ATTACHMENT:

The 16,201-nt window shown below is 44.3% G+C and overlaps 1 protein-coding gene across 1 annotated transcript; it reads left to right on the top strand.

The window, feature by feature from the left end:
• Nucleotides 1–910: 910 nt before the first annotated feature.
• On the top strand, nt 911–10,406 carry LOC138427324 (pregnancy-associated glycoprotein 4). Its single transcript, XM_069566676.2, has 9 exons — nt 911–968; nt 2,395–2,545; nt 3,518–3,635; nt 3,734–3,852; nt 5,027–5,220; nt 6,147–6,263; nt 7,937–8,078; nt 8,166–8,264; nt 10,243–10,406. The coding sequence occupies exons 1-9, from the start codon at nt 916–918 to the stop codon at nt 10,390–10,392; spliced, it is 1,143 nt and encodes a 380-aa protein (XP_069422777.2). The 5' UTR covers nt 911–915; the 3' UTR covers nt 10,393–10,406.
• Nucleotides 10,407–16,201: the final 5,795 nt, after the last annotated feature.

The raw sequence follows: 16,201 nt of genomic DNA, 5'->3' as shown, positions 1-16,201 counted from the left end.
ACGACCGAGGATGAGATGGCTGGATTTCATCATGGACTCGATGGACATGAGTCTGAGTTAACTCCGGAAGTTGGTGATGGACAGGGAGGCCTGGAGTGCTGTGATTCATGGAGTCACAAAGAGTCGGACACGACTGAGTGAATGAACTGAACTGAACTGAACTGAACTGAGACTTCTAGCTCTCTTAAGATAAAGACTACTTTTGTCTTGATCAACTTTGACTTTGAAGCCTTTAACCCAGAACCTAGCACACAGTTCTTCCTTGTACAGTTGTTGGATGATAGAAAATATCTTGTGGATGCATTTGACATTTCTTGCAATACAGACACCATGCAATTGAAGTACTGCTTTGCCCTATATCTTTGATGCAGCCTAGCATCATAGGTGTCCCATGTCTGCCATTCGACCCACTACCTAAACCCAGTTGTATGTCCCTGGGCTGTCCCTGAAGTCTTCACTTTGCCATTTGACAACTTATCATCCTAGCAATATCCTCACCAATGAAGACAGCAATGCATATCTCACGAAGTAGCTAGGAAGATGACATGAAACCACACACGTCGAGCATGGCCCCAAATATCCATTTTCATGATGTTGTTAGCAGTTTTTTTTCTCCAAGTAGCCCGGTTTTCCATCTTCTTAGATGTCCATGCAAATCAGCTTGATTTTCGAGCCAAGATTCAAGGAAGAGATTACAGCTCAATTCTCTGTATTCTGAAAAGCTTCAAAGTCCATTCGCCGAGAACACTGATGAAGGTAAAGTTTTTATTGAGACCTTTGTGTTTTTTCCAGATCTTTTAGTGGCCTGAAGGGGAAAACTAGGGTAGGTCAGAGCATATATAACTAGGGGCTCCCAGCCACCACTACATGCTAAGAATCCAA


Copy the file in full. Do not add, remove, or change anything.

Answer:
The 16,201-nt window shown below is 44.3% G+C and overlaps 1 protein-coding gene across 1 annotated transcript; it reads left to right on the top strand.

The window, feature by feature from the left end:
• Nucleotides 1–910: 910 nt before the first annotated feature.
• On the top strand, nt 911–10,406 carry LOC138427324 (pregnancy-associated glycoprotein 4). Its single transcript, XM_069566676.2, has 9 exons — nt 911–968; nt 2,395–2,545; nt 3,518–3,635; nt 3,734–3,852; nt 5,027–5,220; nt 6,147–6,263; nt 7,937–8,078; nt 8,166–8,264; nt 10,243–10,406. The coding sequence occupies exons 1-9, from the start codon at nt 916–918 to the stop codon at nt 10,390–10,392; spliced, it is 1,143 nt and encodes a 380-aa protein (XP_069422777.2). The 5' UTR covers nt 911–915; the 3' UTR covers nt 10,393–10,406.
• Nucleotides 10,407–16,201: the final 5,795 nt, after the last annotated feature.

The raw sequence follows: 16,201 nt of genomic DNA, 5'->3' as shown, positions 1-16,201 counted from the left end.
ACGACCGAGGATGAGATGGCTGGATTTCATCATGGACTCGATGGACATGAGTCTGAGTTAACTCCGGAAGTTGGTGATGGACAGGGAGGCCTGGAGTGCTGTGATTCATGGAGTCACAAAGAGTCGGACACGACTGAGTGAATGAACTGAACTGAACTGAACTGAACTGAGACTTCTAGCTCTCTTAAGATAAAGACTACTTTTGTCTTGATCAACTTTGACTTTGAAGCCTTTAACCCAGAACCTAGCACACAGTTCTTCCTTGTACAGTTGTTGGATGATAGAAAATATCTTGTGGATGCATTTGACATTTCTTGCAATACAGACACCATGCAATTGAAGTACTGCTTTGCCCTATATCTTTGATGCAGCCTAGCATCATAGGTGTCCCATGTCTGCCATTCGACCCACTACCTAAACCCAGTTGTATGTCCCTGGGCTGTCCCTGAAGTCTTCACTTTGCCATTTGACAACTTATCATCCTAGCAATATCCTCACCAATGAAGACAGCAATGCATATCTCACGAAGTAGCTAGGAAGATGACATGAAACCACACACGTCGAGCATGGCCCCAAATATCCATTTTCATGATGTTGTTAGCAGTTTTTTTTCTCCAAGTAGCCCGGTTTTCCATCTTCTTAGATGTCCATGCAAATCAGCTTGATTTTCGAGCCAAGATTCAAGGAAGAGATTACAGCTCAATTCTCTGTATTCTGAAAAGCTTCAAAGTCCATTCGCCGAGAACACTGATGAAGGTAAAGTTTTTATTGAGACCTTTGTGTTTTTTCCAGATCTTTTAGTGGCCTGAAGGGGAAAACTAGGGTAGGTCAGAGCATATATAACTAGGGGCTCCCAGCCACCACTACATGCTAAGAATCCAA